LVMH drops $16 billion Tiffany takeover, battle lines drawn

Tiffany & Co. jewelry is displayed in a store in Paris, France

French luxury goods giant LVMH (LVMH.PA) said it would walk away from its planned $16 billion takeover of U.S. jeweler Tiffany (TIF.N), in the most high-profile example of a deal to face collapse following the COVID-19 pandemic.

The stage is set for an acrimonious legal dispute; Tiffany said it was filing a lawsuit against LVMH to force it to complete the deal as agreed last year, accusing the French group of deliberately stalling completion of the takeover.

The deal, which would have been the biggest-ever in the luxury industry, was struck before the pandemic, which has hit the sector hard and raised questions about whether Louis Vuitton owner LVMH was overpaying.

The luxury industry is facing an unprecedented sales slump after a decade of stellar growth, with revenues expected to fall by as much as 35% this year. It will take until 2022-23 for revenues to return to 2019 levels, according to consultancy Bain.

LVMH said in a statement that its board had received a letter from the French foreign ministry asking it to delay the acquisition of Tiffany to beyond Jan. 6, 2021, given the threat of additional U.S. tariffs against French products.

The French group added that Tiffany had also asked it to postpone the closing of the deal, to Dec. 31 of this year from an already extended deadline of Nov. 24.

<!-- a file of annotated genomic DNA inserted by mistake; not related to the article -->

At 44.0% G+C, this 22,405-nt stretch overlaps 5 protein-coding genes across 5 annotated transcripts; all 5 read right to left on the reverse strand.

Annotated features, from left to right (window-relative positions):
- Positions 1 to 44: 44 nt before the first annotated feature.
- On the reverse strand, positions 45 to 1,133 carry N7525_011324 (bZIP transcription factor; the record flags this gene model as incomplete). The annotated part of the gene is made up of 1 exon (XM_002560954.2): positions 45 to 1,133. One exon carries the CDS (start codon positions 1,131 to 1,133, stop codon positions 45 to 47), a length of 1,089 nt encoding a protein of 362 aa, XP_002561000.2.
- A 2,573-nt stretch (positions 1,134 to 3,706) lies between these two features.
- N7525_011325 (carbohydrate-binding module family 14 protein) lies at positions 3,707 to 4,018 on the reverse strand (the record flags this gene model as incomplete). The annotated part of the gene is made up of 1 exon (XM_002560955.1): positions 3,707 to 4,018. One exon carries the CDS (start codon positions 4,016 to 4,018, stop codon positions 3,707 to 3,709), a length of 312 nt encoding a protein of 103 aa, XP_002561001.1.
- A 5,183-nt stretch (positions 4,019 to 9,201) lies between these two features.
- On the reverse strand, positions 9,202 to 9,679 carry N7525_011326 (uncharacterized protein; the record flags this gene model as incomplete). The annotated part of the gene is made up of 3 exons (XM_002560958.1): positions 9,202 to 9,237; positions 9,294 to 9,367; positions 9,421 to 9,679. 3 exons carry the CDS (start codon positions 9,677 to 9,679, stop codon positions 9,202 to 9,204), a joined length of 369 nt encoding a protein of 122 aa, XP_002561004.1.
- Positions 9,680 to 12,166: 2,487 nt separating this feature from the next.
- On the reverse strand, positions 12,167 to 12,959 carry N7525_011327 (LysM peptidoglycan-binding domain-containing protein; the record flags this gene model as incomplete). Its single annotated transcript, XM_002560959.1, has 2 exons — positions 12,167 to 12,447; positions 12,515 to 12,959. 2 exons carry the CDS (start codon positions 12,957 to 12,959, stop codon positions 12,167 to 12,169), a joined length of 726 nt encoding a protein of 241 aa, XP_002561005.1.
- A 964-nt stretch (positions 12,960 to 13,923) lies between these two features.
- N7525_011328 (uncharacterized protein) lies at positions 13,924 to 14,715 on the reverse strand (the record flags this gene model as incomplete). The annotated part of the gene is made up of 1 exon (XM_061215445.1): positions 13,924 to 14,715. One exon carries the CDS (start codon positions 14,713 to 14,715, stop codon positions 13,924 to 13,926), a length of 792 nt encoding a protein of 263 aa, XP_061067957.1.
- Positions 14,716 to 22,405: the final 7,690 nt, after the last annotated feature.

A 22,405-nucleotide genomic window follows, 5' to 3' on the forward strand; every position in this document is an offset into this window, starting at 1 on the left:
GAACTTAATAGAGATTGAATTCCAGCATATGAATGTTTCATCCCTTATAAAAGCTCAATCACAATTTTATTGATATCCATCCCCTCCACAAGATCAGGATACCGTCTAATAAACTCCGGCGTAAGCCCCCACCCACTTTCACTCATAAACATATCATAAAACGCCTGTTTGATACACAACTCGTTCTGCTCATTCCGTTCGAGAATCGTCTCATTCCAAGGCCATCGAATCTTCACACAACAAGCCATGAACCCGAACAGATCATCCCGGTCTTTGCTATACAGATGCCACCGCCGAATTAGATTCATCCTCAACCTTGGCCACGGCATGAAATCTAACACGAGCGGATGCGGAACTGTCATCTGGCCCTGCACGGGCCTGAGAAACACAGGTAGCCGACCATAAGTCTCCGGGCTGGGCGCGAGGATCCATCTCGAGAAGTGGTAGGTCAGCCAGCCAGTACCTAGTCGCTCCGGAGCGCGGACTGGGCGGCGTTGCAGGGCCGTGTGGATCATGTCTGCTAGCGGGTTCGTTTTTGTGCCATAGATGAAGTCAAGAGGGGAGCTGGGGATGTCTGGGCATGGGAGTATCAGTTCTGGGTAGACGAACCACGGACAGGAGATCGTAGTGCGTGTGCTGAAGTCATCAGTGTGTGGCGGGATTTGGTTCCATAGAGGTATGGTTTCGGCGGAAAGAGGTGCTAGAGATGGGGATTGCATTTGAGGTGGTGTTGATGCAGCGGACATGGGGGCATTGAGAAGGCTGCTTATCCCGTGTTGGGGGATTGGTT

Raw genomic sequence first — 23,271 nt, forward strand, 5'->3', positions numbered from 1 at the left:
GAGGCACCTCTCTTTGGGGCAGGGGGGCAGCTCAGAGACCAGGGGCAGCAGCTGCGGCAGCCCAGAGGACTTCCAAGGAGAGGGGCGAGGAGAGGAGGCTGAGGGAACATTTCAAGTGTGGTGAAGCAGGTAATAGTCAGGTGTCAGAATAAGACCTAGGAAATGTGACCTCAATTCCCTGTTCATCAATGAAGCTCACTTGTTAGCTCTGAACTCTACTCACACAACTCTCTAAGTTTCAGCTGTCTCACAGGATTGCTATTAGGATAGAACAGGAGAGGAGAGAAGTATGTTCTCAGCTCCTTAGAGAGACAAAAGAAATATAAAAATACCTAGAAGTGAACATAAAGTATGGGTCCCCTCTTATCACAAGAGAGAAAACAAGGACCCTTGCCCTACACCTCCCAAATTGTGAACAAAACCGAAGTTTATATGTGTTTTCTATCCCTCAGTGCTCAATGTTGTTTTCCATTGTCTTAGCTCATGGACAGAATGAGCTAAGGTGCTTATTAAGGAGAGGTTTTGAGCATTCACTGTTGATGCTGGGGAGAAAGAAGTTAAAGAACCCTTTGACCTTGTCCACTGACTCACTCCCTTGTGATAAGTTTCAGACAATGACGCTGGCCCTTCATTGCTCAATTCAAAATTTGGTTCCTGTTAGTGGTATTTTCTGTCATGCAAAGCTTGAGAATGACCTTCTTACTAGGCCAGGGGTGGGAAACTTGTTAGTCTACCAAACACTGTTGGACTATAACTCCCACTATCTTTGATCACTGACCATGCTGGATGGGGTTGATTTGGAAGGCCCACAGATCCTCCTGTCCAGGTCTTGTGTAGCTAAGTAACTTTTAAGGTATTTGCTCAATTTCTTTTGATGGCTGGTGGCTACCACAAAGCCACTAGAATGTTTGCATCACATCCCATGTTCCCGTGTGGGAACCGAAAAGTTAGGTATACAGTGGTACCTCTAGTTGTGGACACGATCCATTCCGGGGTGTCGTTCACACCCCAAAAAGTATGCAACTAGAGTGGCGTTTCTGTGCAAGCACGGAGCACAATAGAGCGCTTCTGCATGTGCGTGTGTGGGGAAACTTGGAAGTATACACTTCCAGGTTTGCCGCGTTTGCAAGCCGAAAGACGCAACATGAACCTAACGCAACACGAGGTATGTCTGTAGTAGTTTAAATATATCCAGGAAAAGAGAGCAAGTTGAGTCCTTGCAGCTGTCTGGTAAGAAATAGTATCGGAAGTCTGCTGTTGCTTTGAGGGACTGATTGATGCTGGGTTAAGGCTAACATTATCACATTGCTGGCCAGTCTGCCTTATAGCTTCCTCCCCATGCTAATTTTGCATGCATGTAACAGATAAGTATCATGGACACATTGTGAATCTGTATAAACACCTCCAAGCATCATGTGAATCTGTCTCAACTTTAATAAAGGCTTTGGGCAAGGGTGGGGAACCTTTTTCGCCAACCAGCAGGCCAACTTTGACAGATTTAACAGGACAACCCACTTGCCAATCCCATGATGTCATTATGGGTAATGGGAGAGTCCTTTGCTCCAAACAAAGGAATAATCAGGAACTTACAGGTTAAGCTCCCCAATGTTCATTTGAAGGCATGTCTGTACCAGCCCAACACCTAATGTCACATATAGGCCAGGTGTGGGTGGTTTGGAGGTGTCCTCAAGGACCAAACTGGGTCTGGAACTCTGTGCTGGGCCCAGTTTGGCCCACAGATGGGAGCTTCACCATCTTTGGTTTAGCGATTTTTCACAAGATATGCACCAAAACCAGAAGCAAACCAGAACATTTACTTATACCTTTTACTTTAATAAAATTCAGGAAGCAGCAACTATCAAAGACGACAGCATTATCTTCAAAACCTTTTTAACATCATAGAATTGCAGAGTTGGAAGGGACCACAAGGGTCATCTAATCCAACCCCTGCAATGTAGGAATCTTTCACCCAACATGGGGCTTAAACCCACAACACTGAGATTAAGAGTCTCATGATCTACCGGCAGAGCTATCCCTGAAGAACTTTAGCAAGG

The company said its board had decided to stick to the terms of the original merger agreement, which stated that the deal must be completed by Nov. 24.

“As it stands, the Group LVMH will therefore not be able to complete the acquisition of Tiffany & Co,” it said.

Tiffany said it was suing LVMH in Delaware – where the U.S. jeweler is registered – and seeking a court order requiring the French group to abide by its contractual obligation under the deal to complete the transaction on the agreed terms.

It said LVMH was in breach of its obligations relating to obtaining antitrust clearance.

It also refuted LVMH’s suggestion “that it can avoid completing the acquisition by claiming Tiffany has undergone a material adverse effect or breached its obligations under the Merger Agreement, or that the transaction is in some way inconsistent with its patriotic duties as a French corporation.”

Tiffany shares were down about 9% in premarket trading in the United States. LVMH was down 1.3% in Paris.

The agreement had looked in doubt since it emerged in June that LVMH boss Bernard Arnault, a shrewd dealmaker who has built a luxury empire through acquisitions, was exploring ways to reopen price negotiations with Tiffany because of the COVID-19 pandemic, according to sources with knowledge of the matter.

Those sources said later that the group had decided against demanding a lower price, and LVMH has repeatedly said it was committed to the deal.

But an initial Aug. 24 deadline was pushed back by three months as the deal had not yet been cleared by the EU Commision and other antitrust authorities.

When it struck the deal, LVMH was betting it could restore the luster of Tiffany by investing in spruced-up stores and new collections.

But the U.S. jeweler’s worldwide sales fell 29% to $747.1 million in the three months to end July, missing expectations of $772 million, even though it flagged a recovery in August. LVMH’s own watches and jewelry division was the worst-performing in the first half of the year.

On Wednesday, Tiffany said it expected its earnings for the fourth quarter of 2020 to exceed those for the same period last year.

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